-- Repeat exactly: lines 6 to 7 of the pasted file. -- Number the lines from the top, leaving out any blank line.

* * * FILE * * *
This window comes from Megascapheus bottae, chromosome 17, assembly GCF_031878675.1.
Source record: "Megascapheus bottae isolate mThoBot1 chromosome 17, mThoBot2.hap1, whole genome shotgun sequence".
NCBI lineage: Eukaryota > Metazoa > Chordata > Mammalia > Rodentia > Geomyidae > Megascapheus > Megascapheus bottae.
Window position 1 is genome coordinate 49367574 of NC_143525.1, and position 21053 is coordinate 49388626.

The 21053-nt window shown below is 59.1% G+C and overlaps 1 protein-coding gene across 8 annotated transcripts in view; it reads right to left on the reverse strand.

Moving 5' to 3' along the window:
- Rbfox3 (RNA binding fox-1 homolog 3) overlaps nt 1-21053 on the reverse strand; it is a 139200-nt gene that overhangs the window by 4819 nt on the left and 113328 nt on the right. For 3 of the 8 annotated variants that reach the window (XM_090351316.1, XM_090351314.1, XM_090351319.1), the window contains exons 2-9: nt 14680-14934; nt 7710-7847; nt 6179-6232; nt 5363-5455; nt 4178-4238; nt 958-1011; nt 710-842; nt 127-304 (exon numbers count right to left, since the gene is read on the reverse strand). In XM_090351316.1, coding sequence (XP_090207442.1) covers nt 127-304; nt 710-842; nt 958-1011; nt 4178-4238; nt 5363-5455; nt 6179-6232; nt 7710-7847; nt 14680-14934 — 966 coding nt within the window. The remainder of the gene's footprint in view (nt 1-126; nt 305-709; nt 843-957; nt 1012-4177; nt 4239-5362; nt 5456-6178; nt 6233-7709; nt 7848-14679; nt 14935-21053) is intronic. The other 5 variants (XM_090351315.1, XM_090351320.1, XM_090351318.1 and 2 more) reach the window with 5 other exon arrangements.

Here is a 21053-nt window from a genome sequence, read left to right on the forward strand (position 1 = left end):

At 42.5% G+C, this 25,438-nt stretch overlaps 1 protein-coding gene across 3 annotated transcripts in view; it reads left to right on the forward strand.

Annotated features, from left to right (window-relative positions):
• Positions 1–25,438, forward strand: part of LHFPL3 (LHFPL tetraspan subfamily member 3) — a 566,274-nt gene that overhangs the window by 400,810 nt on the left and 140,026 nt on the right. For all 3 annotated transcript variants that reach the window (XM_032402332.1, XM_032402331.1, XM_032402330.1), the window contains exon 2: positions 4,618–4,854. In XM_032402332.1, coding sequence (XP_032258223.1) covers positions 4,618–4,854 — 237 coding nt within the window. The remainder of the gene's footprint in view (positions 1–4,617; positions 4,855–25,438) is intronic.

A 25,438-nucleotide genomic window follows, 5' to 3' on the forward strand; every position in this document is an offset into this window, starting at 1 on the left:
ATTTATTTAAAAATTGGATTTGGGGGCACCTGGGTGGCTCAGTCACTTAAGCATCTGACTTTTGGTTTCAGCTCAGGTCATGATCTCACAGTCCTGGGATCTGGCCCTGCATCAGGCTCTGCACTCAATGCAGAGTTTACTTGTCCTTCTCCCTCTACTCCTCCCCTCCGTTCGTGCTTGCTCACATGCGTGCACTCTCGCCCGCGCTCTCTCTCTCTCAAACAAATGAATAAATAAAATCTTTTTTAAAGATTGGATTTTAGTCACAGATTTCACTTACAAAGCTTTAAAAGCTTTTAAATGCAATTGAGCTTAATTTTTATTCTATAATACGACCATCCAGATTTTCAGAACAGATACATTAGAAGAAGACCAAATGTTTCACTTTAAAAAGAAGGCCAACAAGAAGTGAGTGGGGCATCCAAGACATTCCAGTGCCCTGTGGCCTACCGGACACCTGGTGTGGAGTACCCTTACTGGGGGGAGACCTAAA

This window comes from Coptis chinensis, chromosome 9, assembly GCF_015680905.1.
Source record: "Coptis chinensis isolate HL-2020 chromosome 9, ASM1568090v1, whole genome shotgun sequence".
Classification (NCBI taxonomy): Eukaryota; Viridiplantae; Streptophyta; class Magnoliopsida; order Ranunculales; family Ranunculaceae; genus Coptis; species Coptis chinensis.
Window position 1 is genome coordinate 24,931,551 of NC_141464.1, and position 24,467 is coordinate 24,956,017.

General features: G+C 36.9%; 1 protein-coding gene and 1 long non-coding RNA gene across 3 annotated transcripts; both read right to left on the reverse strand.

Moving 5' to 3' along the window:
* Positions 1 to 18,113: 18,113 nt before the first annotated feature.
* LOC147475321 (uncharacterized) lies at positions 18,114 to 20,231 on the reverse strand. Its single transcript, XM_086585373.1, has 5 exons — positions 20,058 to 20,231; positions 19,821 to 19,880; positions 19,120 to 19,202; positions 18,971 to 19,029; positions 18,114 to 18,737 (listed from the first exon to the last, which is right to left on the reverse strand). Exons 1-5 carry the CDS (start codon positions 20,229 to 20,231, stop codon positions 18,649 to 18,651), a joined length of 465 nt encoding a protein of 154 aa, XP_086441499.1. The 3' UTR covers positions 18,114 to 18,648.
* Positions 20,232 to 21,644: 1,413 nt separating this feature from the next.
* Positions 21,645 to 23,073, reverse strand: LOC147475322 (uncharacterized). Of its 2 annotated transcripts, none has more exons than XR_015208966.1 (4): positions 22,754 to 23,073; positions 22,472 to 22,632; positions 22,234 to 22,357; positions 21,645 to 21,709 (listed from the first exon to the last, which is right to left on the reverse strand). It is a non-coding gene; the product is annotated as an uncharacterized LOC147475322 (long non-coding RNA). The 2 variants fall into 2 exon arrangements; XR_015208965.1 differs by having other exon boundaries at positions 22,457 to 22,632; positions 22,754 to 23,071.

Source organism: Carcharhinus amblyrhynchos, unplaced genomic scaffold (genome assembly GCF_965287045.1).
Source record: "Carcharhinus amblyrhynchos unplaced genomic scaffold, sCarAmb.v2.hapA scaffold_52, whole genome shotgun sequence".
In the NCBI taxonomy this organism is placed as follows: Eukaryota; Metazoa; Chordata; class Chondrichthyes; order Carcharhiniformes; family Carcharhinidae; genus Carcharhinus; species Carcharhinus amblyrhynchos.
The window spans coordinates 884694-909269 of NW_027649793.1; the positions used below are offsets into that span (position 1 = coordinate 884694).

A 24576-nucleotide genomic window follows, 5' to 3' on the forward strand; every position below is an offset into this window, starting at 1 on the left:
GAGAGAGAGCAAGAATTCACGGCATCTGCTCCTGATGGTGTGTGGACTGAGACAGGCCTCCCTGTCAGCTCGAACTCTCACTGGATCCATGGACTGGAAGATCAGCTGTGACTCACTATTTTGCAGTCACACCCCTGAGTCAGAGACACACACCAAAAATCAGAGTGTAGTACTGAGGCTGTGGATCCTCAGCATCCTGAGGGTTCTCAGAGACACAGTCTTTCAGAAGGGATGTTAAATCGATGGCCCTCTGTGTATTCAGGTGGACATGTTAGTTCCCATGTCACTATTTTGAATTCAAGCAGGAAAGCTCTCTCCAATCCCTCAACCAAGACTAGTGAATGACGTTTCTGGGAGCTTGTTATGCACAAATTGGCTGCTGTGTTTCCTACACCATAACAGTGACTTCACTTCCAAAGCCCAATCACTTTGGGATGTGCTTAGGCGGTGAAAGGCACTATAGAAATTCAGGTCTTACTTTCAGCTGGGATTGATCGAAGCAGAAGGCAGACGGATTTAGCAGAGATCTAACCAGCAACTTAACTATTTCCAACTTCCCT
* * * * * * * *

Moving 5' to 3' along the window:
- Rbfox3 (RNA binding fox-1 homolog 3) overlaps nt 1-21053 on the reverse strand; it is a 139200-nt gene that overhangs the window by 4819 nt on the left and 113328 nt on the right. For 3 of the 8 annotated variants that reach the window (XM_090351316.1, XM_090351314.1, XM_090351319.1), the window contains exons 2-9: nt 14680-14934; nt 7710-7847; nt 6179-6232; nt 5363-5455; nt 4178-4238; nt 958-1011; nt 710-842; nt 127-304 (exon numbers count right to left, since the gene is read on the reverse strand). In XM_090351316.1, coding sequence (XP_090207442.1) covers nt 127-304; nt 710-842; nt 958-1011; nt 4178-4238; nt 5363-5455; nt 6179-6232; nt 7710-7847; nt 14680-14934 — 966 coding nt within the window. The remainder of the gene's footprint in view (nt 1-126; nt 305-709; nt 843-957; nt 1012-4177; nt 4239-5362; nt 5456-6178; nt 6233-7709; nt 7848-14679; nt 14935-21053) is intronic. The other 5 variants (XM_090351315.1, XM_090351320.1, XM_090351318.1 and 2 more) reach the window with 5 other exon arrangements.